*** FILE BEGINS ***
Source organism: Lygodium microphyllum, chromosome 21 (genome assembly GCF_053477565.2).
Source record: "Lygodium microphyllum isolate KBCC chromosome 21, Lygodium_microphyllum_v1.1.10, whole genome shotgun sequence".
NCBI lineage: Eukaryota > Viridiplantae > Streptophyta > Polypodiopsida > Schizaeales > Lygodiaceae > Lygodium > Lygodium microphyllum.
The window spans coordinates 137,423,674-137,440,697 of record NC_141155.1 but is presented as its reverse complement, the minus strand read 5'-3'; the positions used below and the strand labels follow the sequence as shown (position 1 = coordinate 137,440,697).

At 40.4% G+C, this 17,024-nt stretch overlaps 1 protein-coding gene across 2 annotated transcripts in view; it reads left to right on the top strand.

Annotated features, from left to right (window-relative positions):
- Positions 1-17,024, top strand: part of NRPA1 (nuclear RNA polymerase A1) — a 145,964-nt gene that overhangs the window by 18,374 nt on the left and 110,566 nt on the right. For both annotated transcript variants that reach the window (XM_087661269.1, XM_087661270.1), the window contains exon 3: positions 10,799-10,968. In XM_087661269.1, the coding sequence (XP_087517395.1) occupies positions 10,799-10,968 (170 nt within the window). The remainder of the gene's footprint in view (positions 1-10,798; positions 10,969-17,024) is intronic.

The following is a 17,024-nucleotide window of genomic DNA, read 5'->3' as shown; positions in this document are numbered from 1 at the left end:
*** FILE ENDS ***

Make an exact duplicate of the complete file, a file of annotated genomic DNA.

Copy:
Source organism: Lygodium microphyllum, chromosome 21 (genome assembly GCF_053477565.2).
Source record: "Lygodium microphyllum isolate KBCC chromosome 21, Lygodium_microphyllum_v1.1.10, whole genome shotgun sequence".
NCBI lineage: Eukaryota > Viridiplantae > Streptophyta > Polypodiopsida > Schizaeales > Lygodiaceae > Lygodium > Lygodium microphyllum.
The window spans coordinates 137,423,674-137,440,697 of record NC_141155.1 but is presented as its reverse complement, the minus strand read 5'-3'; the positions used below and the strand labels follow the sequence as shown (position 1 = coordinate 137,440,697).

At 40.4% G+C, this 17,024-nt stretch overlaps 1 protein-coding gene across 2 annotated transcripts in view; it reads left to right on the top strand.

Annotated features, from left to right (window-relative positions):
- Positions 1-17,024, top strand: part of NRPA1 (nuclear RNA polymerase A1) — a 145,964-nt gene that overhangs the window by 18,374 nt on the left and 110,566 nt on the right. For both annotated transcript variants that reach the window (XM_087661269.1, XM_087661270.1), the window contains exon 3: positions 10,799-10,968. In XM_087661269.1, the coding sequence (XP_087517395.1) occupies positions 10,799-10,968 (170 nt within the window). The remainder of the gene's footprint in view (positions 1-10,798; positions 10,969-17,024) is intronic.

The following is a 17,024-nucleotide window of genomic DNA, read 5'->3' as shown; positions in this document are numbered from 1 at the left end: